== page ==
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A REVIEW OF UROLOGIC SURGERY

ALBERT J. SCHOLL, M.D.; E. STARR JUDD, M.D.; JEAN VERBRUGGE, M.D.; ALEXANDER B. HEPLER, M.D.; ROBERT GUTIERREZ, M.D.; VINCENT J. O'CONOR, M.D.
Arch Surg. 1935;31(2):315-344. doi:10.1001/archsurg.1935.01180140143012.
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KIDNEY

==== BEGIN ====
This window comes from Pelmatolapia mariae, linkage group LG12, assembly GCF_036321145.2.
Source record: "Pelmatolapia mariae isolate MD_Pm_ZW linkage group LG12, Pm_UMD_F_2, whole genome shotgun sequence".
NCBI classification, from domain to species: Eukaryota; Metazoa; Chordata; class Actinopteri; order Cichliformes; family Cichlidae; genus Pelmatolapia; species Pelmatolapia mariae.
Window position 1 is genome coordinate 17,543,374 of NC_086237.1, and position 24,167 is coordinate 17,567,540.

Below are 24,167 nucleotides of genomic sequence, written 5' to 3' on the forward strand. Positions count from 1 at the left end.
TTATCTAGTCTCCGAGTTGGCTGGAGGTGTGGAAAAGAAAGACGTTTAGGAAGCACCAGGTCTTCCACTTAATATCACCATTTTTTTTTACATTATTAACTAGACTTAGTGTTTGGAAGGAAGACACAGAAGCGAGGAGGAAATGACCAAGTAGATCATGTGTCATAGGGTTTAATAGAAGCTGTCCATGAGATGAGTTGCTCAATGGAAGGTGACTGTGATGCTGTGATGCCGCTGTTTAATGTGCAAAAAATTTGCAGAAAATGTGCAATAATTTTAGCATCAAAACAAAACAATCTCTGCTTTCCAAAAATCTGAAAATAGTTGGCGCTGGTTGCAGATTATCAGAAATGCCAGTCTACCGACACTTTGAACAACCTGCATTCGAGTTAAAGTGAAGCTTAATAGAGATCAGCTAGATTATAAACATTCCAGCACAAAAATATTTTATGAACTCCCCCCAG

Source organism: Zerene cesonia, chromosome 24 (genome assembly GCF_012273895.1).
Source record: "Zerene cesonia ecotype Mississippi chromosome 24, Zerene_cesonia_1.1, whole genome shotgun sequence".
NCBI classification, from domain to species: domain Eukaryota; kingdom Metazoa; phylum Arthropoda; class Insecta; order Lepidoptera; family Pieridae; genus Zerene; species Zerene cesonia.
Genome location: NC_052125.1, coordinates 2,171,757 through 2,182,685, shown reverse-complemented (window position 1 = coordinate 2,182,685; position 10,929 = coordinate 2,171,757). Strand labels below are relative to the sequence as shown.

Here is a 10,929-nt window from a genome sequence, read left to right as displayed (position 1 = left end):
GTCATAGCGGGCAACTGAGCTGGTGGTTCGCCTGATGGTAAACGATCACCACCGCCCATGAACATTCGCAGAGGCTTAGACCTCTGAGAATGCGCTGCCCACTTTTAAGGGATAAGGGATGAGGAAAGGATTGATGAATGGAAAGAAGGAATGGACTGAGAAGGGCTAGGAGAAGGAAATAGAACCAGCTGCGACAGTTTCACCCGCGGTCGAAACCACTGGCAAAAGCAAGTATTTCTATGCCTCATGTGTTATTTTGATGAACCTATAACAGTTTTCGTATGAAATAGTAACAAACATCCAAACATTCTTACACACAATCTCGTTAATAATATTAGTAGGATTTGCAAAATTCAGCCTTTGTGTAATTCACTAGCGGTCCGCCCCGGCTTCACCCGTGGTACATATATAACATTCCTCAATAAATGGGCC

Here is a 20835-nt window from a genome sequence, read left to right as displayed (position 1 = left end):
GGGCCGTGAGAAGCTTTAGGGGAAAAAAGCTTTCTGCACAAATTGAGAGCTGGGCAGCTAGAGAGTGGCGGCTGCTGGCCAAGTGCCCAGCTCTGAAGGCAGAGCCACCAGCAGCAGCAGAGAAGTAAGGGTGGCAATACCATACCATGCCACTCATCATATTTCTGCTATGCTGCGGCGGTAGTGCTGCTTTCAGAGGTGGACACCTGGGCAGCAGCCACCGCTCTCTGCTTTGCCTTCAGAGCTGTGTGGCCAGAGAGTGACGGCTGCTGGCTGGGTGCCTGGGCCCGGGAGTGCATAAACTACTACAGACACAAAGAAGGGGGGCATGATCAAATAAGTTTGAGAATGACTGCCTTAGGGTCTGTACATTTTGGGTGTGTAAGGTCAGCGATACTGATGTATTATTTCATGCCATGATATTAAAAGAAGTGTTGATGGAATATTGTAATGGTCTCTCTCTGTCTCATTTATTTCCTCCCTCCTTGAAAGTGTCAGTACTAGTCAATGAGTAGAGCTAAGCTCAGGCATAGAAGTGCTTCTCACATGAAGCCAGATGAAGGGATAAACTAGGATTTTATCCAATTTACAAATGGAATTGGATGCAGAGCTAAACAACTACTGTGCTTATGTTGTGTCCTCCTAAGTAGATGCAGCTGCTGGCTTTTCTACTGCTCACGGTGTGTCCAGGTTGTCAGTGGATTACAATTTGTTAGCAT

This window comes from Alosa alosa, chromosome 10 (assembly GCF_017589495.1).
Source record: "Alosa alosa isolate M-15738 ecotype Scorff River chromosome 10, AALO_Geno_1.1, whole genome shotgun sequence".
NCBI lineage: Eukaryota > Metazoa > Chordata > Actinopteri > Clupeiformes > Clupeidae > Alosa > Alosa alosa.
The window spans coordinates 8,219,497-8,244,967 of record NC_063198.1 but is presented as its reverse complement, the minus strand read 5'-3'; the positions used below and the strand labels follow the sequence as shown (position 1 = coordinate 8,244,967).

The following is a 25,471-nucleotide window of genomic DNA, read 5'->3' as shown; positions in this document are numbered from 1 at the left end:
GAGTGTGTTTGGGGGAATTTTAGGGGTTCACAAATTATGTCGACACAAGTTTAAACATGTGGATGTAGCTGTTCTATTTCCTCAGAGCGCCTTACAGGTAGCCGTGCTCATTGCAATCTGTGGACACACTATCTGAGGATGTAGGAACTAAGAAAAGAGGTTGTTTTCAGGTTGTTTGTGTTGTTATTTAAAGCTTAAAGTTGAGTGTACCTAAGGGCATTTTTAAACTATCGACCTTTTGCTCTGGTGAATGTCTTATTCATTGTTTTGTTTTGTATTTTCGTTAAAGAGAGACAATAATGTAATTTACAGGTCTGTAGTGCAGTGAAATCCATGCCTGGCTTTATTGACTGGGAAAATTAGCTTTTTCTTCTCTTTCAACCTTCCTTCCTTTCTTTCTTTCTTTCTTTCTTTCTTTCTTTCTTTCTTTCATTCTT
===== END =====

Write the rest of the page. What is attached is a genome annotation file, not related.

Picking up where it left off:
Anomalies.  —Wiseman1 expressed the opinion that before operation is undertaken for the relief of obstructive effects of a congenital anomalous formation of the urinary tract it is of the utmost importance to make a thorough and searching urologic study. According to Hunner, too many single kidneys have been removed on the assumption that the patient possessed a second kidney. It is important to determine beforehand the presence or absence, as well as the degree, of infection in the kidney which is to be subjected to a plastic procedure, the functional status of the involved organ and the possibility of bilateral involvement. A congenital urinary anomaly is a potential source of obstruction and of subsequent urinary stasis and infection. Anomalous blood vessels in close proximity to the upper third of the ureter, although not actually responsible for the collapse of the ureter, may, by their pulsations, interfere with the

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